Both brands lead to a gate; and neither from a catastrophic bruising of skulls nor from cracking of the shins or vertebrae. But it could be easy for them, and it is precisely this risk that makes brands folklore. After suffering a severe concussion, Brown retired on medical advice in 2014.

In 2008, the AFL codified the rating of players who were head hit. Since then, it has changed its concussion protocols a few times, mandating that affected players pass cognitive tests five days before their next game, not just 24 hours, last season. This week, the AFL signaled another change for the coming season – a 12-day hiatus for affected players (an increase of seven) that would force the player to miss at least one game. Barnes – and a number of neurologists – say this is still not enough. « If you have to let your brain sit for three to four weeks, you may not get guys who get 300 games, but at least they will become healthier people when they finish playing, » says Barnes.

Others However, medical professionals fear that if the prescribed spells are too long on the bench, the concussion will “go underground” as the athletes underestimate the symptoms.

Over the years, the AFL has also introduced tougher penalties for players, who ruthlessly endanger the heads of their opponents. The snare tackle and off-the-ball hits were banned, and the trick of using your head to trigger free kicks was no longer encouraged. But there’s little you can do for players who volunteer for harrowing blows unless the game is inherently tough, fast and celebrates physical courage. And concussions don’t just result from headbuttings – whiplash can cause it – and CTE doesn’t necessarily result from concussions, but also from the vast accumulation of more subtle shocks.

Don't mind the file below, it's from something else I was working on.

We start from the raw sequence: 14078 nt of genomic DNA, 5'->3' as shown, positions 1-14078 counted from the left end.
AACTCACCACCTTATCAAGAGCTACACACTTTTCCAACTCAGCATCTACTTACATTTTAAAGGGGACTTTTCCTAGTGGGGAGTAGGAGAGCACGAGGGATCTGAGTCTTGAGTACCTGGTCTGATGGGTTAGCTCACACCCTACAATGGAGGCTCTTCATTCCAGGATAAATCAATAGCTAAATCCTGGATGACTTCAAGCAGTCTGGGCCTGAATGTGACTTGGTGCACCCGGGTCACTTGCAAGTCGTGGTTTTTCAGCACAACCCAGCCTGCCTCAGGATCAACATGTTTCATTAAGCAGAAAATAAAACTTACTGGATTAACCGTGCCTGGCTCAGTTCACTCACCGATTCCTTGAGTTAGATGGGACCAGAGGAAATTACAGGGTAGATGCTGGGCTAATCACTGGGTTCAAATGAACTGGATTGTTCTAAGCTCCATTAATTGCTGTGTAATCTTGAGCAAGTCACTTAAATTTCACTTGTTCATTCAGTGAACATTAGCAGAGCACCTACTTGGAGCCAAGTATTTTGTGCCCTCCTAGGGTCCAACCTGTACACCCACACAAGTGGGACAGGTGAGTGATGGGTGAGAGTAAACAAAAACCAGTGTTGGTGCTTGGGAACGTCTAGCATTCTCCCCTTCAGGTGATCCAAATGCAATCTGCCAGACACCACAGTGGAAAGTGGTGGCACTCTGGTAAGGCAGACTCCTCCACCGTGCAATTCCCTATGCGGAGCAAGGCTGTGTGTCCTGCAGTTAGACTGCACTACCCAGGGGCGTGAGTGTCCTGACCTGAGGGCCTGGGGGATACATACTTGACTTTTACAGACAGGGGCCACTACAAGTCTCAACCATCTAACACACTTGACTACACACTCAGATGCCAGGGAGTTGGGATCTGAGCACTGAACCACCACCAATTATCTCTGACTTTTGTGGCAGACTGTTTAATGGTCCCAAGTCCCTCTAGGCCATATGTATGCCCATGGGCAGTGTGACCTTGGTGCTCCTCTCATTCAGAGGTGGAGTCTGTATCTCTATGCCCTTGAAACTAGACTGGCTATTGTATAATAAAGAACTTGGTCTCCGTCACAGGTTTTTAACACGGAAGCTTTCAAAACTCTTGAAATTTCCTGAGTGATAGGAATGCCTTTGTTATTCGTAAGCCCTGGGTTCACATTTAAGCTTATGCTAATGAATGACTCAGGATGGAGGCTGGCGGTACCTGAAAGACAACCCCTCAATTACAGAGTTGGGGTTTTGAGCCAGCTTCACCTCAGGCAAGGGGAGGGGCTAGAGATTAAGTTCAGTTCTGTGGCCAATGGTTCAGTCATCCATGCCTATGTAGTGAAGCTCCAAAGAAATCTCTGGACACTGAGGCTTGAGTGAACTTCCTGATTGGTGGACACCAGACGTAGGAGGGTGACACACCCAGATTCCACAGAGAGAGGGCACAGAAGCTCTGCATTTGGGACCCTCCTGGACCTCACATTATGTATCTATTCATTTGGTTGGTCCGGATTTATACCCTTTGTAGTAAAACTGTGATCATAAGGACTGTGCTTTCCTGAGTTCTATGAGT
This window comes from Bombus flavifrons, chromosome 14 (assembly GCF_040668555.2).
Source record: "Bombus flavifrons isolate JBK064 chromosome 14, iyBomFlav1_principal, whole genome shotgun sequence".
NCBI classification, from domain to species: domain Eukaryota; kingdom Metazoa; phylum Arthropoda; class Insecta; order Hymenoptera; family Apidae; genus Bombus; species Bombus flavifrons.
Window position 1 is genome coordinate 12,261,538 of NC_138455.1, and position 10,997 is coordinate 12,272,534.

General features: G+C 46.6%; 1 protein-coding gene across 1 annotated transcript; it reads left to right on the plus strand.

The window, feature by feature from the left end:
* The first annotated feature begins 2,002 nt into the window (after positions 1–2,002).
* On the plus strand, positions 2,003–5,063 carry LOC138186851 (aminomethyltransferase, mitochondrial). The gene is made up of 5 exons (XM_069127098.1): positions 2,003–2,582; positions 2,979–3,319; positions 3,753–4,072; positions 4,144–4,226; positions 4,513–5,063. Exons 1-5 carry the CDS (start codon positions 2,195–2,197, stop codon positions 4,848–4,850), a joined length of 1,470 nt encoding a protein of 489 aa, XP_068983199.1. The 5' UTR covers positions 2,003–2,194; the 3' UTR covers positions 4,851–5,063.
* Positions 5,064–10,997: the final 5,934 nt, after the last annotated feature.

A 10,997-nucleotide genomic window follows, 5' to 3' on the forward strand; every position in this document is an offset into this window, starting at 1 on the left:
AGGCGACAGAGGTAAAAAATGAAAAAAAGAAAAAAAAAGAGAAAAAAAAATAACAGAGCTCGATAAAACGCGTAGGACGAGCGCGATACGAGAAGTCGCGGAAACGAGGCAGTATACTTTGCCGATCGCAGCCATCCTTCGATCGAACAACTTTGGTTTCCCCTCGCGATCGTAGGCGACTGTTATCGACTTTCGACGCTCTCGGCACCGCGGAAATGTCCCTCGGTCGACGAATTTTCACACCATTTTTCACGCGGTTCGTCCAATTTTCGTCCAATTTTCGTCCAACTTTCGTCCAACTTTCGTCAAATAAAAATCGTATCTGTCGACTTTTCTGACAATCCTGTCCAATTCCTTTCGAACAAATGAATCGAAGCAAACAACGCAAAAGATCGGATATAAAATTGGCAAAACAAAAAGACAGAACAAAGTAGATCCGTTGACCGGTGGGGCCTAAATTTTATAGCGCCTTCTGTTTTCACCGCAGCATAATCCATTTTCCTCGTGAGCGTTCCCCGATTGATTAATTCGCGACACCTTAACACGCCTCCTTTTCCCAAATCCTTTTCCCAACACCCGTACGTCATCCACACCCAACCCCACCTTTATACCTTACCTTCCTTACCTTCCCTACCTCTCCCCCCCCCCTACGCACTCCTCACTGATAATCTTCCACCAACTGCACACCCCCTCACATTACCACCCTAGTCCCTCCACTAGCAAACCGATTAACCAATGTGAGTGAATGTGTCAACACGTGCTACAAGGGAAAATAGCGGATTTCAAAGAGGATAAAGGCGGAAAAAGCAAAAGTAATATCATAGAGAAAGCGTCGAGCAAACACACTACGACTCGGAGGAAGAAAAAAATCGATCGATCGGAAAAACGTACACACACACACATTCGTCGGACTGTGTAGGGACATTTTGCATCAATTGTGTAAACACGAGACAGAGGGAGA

Two years ago, John Barnes discussed a class action lawsuit against the AFL. He was glad to be the public face of it, knowing he could soak up the criticism. « I hear, » You are trying to ruin the game. « I say, » Fuck you. You don’t live what I live Put it up your ass. You have no idea what I’m going through. « 

But the class action was never brought to court, and most lawyers don’t give it much of a chance if it ever started – the legal thresholds are too high and the presumed class of players too different in age (and therefore plays in different cultures). under different regimes) to form a unified class. Barnes tells me he would like this to be treated as a workplace safety and compensation issue.

Following the Tuck diagnosis, the AFL released a statement which states: “We take the health and safety of all current, past and future players in our game very seriously and are currently interviewing a position with the AFL that is specifically focused on our work as an industry to address the issue of the To respond to concussion. « 

This article was first published in the print edition of The Saturday Paper on
January 30, 2021 as « A Lasting Effect ».